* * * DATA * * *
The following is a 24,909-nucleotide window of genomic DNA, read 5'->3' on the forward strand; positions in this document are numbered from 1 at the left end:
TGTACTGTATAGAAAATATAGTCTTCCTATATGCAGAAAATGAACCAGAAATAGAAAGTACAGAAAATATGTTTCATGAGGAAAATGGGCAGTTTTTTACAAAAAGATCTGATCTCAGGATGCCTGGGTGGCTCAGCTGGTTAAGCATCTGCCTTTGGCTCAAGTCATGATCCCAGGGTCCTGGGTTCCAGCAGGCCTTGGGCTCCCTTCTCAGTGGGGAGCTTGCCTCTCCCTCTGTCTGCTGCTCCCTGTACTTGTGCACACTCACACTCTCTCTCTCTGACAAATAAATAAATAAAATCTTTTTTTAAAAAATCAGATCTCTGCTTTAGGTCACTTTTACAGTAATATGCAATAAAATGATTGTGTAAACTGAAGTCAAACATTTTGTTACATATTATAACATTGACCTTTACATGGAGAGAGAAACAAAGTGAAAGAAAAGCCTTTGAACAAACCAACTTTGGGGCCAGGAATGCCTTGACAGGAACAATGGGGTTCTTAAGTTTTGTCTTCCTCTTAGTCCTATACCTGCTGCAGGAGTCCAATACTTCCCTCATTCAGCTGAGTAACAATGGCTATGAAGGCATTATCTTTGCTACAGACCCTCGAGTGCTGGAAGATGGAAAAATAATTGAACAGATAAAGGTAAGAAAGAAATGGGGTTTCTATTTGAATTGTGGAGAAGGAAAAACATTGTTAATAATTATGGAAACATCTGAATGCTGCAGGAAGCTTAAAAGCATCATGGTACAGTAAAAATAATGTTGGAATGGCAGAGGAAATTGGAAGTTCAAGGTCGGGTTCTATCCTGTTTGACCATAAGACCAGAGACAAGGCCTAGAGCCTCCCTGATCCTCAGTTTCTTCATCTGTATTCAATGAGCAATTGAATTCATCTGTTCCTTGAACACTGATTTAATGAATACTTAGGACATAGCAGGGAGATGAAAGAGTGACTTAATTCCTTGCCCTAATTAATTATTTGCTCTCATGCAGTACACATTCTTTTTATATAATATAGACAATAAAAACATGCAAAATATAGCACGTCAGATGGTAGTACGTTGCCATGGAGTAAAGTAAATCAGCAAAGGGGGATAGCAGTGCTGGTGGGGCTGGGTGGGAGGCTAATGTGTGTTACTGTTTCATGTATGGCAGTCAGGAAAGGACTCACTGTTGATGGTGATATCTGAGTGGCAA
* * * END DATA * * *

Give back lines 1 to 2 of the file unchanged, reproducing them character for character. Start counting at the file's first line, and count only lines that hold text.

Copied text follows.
The following is a 24,909-nucleotide window of genomic DNA, read 5'->3' on the forward strand; positions in this document are numbered from 1 at the left end:
TGTACTGTATAGAAAATATAGTCTTCCTATATGCAGAAAATGAACCAGAAATAGAAAGTACAGAAAATATGTTTCATGAGGAAAATGGGCAGTTTTTTACAAAAAGATCTGATCTCAGGATGCCTGGGTGGCTCAGCTGGTTAAGCATCTGCCTTTGGCTCAAGTCATGATCCCAGGGTCCTGGGTTCCAGCAGGCCTTGGGCTCCCTTCTCAGTGGGGAGCTTGCCTCTCCCTCTGTCTGCTGCTCCCTGTACTTGTGCACACTCACACTCTCTCTCTCTGACAAATAAATAAATAAAATCTTTTTTTAAAAAATCAGATCTCTGCTTTAGGTCACTTTTACAGTAATATGCAATAAAATGATTGTGTAAACTGAAGTCAAACATTTTGTTACATATTATAACATTGACCTTTACATGGAGAGAGAAACAAAGTGAAAGAAAAGCCTTTGAACAAACCAACTTTGGGGCCAGGAATGCCTTGACAGGAACAATGGGGTTCTTAAGTTTTGTCTTCCTCTTAGTCCTATACCTGCTGCAGGAGTCCAATACTTCCCTCATTCAGCTGAGTAACAATGGCTATGAAGGCATTATCTTTGCTACAGACCCTCGAGTGCTGGAAGATGGAAAAATAATTGAACAGATAAAGGTAAGAAAGAAATGGGGTTTCTATTTGAATTGTGGAGAAGGAAAAACATTGTTAATAATTATGGAAACATCTGAATGCTGCAGGAAGCTTAAAAGCATCATGGTACAGTAAAAATAATGTTGGAATGGCAGAGGAAATTGGAAGTTCAAGGTCGGGTTCTATCCTGTTTGACCATAAGACCAGAGACAAGGCCTAGAGCCTCCCTGATCCTCAGTTTCTTCATCTGTATTCAATGAGCAATTGAATTCATCTGTTCCTTGAACACTGATTTAATGAATACTTAGGACATAGCAGGGAGATGAAAGAGTGACTTAATTCCTTGCCCTAATTAATTATTTGCTCTCATGCAGTACACATTCTTTTTATATAATATAGACAATAAAAACATGCAAAATATAGCACGTCAGATGGTAGTACGTTGCCATGGAGTAAAGTAAATCAGCAAAGGGGGATAGCAGTGCTGGTGGGGCTGGGTGGGAGGCTAATGTGTGTTACTGTTTCATGTATGGCAGTCAGGAAAGGACTCACTGTTGATGGTGATATCTGAGTGGCAA